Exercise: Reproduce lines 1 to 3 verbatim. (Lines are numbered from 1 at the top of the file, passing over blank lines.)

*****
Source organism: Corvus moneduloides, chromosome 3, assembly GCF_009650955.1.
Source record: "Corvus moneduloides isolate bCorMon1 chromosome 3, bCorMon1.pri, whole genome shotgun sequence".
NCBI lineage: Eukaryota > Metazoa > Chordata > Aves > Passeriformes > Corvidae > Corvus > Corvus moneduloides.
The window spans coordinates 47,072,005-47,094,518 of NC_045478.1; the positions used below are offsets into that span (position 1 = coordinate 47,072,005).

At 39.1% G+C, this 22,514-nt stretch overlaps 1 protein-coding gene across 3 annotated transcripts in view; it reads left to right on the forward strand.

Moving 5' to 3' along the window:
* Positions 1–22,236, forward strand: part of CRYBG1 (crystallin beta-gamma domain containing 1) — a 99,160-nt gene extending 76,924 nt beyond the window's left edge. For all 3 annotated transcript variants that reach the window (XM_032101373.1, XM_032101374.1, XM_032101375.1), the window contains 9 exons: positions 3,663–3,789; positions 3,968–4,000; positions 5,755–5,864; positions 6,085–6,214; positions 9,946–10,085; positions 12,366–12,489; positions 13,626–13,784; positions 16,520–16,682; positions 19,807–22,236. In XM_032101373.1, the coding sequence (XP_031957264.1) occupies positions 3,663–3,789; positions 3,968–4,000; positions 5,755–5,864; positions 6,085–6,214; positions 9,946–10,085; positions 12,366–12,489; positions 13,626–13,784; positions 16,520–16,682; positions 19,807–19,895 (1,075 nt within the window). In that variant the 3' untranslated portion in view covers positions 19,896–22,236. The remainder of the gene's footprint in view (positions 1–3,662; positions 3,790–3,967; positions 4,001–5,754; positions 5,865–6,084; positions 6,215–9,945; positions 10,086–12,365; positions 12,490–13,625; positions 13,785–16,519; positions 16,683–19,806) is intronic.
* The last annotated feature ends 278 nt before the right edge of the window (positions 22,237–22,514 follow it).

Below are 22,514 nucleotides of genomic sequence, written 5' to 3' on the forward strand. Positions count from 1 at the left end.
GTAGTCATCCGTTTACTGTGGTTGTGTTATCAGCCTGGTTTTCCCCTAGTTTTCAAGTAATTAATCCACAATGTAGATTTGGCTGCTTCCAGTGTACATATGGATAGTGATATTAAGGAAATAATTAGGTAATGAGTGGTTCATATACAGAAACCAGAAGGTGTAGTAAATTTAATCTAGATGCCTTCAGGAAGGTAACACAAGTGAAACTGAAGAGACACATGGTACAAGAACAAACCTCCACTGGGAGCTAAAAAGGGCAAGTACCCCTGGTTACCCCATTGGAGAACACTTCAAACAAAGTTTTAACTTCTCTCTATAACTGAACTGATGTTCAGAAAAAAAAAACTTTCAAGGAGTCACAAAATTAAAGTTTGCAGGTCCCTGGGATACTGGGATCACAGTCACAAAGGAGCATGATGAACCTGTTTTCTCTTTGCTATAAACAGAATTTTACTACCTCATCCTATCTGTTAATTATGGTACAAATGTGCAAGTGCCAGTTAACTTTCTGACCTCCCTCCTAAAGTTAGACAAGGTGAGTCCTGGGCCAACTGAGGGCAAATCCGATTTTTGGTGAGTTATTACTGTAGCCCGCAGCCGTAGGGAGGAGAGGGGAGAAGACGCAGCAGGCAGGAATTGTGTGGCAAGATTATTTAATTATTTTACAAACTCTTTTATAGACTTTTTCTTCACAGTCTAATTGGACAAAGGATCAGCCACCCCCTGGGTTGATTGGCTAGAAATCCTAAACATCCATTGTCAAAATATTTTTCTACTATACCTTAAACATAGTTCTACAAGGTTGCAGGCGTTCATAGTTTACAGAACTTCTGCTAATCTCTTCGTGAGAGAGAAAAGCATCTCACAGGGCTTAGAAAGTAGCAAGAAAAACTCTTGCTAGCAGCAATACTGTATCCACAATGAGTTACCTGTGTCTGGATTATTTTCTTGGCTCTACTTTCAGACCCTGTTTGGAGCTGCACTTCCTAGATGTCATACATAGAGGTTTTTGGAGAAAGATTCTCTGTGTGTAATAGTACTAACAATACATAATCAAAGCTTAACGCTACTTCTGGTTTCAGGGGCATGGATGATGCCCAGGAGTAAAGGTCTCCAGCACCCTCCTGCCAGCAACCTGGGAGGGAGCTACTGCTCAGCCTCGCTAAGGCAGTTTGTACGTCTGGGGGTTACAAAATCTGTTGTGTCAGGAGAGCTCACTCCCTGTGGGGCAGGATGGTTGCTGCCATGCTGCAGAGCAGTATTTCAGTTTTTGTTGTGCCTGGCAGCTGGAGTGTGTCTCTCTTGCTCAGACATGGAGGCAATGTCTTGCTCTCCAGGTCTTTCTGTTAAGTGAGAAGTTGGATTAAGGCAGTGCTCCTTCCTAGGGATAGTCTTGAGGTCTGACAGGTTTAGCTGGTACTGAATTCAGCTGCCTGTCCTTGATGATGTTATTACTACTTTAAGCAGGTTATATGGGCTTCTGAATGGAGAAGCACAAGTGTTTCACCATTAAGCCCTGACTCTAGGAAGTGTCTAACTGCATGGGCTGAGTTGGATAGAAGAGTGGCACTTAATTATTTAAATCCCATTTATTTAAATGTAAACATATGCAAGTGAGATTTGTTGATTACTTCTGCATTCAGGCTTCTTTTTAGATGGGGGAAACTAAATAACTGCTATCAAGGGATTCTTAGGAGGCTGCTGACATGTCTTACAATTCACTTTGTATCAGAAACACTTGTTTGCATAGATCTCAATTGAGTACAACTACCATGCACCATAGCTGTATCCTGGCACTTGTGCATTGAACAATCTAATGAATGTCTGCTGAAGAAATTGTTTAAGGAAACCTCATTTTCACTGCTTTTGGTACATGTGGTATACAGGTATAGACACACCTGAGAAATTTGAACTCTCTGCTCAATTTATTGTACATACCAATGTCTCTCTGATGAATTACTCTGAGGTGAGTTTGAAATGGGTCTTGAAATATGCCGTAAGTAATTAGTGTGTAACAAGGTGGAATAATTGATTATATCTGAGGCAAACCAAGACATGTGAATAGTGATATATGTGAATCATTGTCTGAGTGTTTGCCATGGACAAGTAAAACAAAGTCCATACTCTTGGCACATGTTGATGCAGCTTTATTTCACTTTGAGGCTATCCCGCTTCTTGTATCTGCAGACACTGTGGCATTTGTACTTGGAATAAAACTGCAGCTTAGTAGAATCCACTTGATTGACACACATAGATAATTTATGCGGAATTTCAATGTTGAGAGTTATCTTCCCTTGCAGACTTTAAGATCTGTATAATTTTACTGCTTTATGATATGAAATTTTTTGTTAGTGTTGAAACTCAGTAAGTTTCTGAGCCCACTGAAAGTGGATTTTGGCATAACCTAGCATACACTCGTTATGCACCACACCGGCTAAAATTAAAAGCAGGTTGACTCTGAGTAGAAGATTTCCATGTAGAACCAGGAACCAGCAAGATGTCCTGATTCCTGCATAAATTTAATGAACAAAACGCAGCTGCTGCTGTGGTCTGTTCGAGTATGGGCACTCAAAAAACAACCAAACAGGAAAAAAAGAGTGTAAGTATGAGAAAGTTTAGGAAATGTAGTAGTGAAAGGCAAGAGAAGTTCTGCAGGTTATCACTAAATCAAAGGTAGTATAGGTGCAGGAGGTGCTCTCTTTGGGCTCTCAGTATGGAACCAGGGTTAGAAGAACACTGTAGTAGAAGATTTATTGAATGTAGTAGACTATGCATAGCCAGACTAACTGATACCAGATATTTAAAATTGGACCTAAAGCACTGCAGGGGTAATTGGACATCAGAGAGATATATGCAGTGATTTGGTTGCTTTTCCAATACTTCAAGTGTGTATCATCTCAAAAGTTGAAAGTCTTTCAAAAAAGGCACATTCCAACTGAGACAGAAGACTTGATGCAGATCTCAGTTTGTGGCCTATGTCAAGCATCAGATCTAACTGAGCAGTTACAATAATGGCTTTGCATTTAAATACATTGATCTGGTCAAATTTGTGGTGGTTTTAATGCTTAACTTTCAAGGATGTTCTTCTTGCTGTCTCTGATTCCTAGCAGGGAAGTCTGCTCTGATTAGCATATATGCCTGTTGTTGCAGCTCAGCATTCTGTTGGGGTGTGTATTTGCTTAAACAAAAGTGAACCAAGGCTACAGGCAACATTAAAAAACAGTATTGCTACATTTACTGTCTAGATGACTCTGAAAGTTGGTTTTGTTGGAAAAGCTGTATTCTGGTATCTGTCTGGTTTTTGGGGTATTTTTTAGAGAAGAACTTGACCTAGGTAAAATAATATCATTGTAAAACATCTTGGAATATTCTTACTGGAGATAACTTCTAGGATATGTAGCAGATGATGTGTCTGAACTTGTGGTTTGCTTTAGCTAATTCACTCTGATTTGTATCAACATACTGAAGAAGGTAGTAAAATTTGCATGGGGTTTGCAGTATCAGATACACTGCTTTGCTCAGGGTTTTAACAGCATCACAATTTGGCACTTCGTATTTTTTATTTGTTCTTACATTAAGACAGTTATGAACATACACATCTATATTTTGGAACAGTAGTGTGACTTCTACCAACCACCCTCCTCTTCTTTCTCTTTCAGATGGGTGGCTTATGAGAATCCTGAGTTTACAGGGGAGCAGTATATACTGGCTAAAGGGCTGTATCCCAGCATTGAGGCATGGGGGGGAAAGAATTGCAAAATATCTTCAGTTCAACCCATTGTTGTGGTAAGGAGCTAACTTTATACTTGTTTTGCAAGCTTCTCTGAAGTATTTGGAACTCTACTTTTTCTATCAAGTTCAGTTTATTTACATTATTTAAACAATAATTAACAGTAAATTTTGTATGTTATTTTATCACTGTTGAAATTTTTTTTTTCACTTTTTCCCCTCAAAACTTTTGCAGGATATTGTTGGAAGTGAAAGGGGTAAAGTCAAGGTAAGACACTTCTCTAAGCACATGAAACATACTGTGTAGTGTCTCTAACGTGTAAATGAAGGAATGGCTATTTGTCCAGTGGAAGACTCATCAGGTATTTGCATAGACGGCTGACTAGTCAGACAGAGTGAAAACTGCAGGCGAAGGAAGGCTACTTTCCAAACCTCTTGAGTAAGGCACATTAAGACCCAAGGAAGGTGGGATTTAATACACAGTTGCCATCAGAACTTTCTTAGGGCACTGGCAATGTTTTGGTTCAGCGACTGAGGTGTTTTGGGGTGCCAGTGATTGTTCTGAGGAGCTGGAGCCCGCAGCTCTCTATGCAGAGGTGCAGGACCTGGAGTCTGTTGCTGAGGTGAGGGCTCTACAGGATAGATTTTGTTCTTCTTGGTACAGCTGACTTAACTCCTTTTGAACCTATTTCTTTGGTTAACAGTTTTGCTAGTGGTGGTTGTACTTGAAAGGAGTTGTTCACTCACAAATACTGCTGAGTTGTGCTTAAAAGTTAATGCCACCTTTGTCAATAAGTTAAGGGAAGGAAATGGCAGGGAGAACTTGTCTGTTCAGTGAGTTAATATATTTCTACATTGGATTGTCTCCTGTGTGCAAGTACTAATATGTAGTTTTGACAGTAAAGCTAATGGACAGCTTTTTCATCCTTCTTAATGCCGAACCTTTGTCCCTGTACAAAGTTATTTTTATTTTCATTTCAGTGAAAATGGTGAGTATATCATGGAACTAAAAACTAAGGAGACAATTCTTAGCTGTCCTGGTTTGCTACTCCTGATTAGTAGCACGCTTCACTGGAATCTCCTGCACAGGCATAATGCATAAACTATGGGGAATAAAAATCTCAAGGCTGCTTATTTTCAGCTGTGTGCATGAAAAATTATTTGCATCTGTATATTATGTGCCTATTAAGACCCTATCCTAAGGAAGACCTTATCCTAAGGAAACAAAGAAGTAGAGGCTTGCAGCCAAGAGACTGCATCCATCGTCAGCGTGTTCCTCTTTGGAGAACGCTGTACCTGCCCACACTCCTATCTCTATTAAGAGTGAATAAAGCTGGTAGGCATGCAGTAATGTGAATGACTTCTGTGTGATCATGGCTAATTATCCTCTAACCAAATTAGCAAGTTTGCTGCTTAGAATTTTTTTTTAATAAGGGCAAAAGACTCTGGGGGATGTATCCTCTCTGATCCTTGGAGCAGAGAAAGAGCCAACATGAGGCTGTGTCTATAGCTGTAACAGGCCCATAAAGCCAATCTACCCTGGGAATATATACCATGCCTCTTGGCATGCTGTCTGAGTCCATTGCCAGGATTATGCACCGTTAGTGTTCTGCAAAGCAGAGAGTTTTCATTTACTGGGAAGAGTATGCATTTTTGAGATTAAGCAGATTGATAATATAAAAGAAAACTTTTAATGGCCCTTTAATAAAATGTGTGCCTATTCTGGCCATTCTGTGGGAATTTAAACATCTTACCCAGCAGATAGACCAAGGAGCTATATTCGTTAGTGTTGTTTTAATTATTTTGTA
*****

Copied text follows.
Source organism: Corvus moneduloides, chromosome 3, assembly GCF_009650955.1.
Source record: "Corvus moneduloides isolate bCorMon1 chromosome 3, bCorMon1.pri, whole genome shotgun sequence".
NCBI lineage: Eukaryota > Metazoa > Chordata > Aves > Passeriformes > Corvidae > Corvus > Corvus moneduloides.